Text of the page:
The conversion of commands in an existing page description file to a new format, such as that shown in FIG. 5, permits accurate color conversion or color management using existing methods that involve replacement of color values within the file. An application executed by processor 12 parses the page description file content, e.g., PDL information, and converts all implicit color commands and programming modules into substantially equivalent explicit color commands. In the example of FIG. 5, the single smooth shade command applied to rectangle 40 of FIG. 4 can be converted into the multiple sub-rectangles 42 a-42 k, each of which has a uniform color value. The color values of sub-rectangles 42 a-42 k can change incrementally with position from 100% at one side to 0% at the other. Similar assignments of uniform color values can be made on the basis of position, e.g., from side-to-side, top-to-bottom, or on the basis of more complicated functions that divide an object into sub-components of different shapes or sizes. In any event, the resulting object is then characterized by a number of sub-components with explicit color assignments, rather than a larger object with only explicit starting and ending point color assignments and a function that implicitly defines intermediate colors.

To illustrate the conversion of an implicit color command to an explicit color command, reference is made to a set of pseudo-commands for converting the shaded rectangle 40 of FIG. 4 to a set of sub-rectangles 42 a-42 k as shown in FIG. 5. First, it is necessary to assume the existence of two simple implicit commands: DrawRect and DrawRectS. With further reference to FIG. 5, the DrawRect command is a command for drawing a rectangle filled with a single color pixel value C, M, Y, K from upper-left coordinates (X1, Y1) to lower right coordinates (X2, Y2). The format of the DrawRect command may be represented as follows:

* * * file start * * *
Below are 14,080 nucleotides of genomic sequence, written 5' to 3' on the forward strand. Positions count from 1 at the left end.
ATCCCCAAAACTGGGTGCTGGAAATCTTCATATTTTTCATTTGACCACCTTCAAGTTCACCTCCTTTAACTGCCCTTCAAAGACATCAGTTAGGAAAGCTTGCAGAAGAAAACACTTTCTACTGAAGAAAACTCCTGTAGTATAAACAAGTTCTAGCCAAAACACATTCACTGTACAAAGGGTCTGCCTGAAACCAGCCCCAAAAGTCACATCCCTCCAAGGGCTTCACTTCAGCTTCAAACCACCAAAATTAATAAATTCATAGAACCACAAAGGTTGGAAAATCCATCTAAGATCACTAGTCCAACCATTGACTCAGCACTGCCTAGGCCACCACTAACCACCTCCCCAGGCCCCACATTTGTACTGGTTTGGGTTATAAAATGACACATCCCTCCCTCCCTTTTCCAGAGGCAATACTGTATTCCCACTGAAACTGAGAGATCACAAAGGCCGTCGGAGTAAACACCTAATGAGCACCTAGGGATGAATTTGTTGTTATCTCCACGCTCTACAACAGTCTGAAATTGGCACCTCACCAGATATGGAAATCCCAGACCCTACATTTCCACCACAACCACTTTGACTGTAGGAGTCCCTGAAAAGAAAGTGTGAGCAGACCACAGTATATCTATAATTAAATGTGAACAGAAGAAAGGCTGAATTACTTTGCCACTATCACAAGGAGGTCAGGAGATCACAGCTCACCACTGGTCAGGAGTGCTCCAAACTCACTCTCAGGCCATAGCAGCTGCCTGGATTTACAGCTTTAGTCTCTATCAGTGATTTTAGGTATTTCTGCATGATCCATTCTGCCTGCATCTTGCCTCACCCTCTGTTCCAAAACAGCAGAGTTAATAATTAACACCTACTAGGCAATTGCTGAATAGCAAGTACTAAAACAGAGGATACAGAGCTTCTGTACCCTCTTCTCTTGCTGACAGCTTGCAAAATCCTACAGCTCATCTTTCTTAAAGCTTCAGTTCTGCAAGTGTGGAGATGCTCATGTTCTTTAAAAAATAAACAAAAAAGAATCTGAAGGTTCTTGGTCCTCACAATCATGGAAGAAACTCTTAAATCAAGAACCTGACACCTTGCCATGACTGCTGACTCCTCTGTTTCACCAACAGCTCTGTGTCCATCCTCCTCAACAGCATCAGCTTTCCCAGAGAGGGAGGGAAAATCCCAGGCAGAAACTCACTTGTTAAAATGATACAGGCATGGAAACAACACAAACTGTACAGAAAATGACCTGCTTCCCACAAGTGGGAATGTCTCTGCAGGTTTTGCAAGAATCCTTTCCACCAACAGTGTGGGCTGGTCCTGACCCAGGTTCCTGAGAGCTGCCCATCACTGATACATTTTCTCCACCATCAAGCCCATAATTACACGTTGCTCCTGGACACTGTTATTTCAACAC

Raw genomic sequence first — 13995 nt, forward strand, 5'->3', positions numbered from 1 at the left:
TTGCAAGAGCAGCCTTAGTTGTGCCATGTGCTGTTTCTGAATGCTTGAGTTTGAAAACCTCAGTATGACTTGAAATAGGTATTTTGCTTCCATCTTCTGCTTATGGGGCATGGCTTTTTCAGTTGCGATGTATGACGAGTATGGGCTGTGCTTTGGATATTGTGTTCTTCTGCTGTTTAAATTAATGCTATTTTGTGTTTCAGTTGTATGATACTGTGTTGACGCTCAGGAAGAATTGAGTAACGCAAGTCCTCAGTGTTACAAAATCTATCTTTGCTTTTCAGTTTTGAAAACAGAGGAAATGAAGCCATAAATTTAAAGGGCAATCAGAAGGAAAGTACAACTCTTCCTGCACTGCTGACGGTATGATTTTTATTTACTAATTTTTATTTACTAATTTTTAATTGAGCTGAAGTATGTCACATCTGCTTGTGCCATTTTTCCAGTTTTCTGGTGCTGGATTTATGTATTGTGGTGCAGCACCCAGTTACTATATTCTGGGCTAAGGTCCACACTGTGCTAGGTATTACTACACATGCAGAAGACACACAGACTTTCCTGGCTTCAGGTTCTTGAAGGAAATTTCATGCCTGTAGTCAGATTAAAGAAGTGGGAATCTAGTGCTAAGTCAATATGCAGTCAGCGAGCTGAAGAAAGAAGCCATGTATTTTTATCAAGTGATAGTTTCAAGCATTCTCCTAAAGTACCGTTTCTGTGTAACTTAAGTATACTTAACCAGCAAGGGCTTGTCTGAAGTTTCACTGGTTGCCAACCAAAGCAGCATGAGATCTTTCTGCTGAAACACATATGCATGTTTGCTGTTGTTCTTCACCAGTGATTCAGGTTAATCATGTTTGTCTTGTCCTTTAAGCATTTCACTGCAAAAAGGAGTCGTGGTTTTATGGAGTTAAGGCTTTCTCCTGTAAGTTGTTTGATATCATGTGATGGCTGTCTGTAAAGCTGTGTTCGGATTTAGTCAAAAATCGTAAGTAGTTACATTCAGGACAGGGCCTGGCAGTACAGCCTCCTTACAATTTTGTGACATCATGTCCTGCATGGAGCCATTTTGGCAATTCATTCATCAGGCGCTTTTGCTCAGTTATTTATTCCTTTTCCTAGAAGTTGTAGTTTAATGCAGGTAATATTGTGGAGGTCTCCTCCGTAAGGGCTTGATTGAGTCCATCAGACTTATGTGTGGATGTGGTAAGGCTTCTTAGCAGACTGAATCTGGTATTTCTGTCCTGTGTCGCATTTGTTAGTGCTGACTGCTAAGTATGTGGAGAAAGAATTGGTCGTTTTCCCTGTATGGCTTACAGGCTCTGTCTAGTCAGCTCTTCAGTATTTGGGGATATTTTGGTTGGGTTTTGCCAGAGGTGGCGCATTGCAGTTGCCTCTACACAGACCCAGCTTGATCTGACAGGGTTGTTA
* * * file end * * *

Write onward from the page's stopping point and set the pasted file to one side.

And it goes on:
DrawRect(X1,Y1,X2,Y2,C,M,Y,K)
where X1, Y1, X2, Y2 are the spatial coordinates of the rectangle and C, M, Y, K are the color pixel values for each colorant cyan, magenta, yellow, and black, in the case of a hard copy printer that makes use of such colorants.

The DrawRectS command is a command for drawing a rectangle with a smooth blend of values going from left to right. The format of the DrawRectS command can be represented as follows:
DrawRectS(X1,Y1,X2,Y2,C1,M1,Y1,K1,C2,M2,Y2,K2,shadeFunction)
where X1, Y1, X2, Y2 are the spatial coordinates of the rectangle, C1, M1, Y1, K1 are the color values at the left endpoint of the rectangle, C2, M2, Y2, K2 are the color values at the right endpoint of the rectangle, and shadeFunction is either a parametric or lookup table description of how color values should vary with position within the rectangle. The shadeFunction function, for example, could be as follows: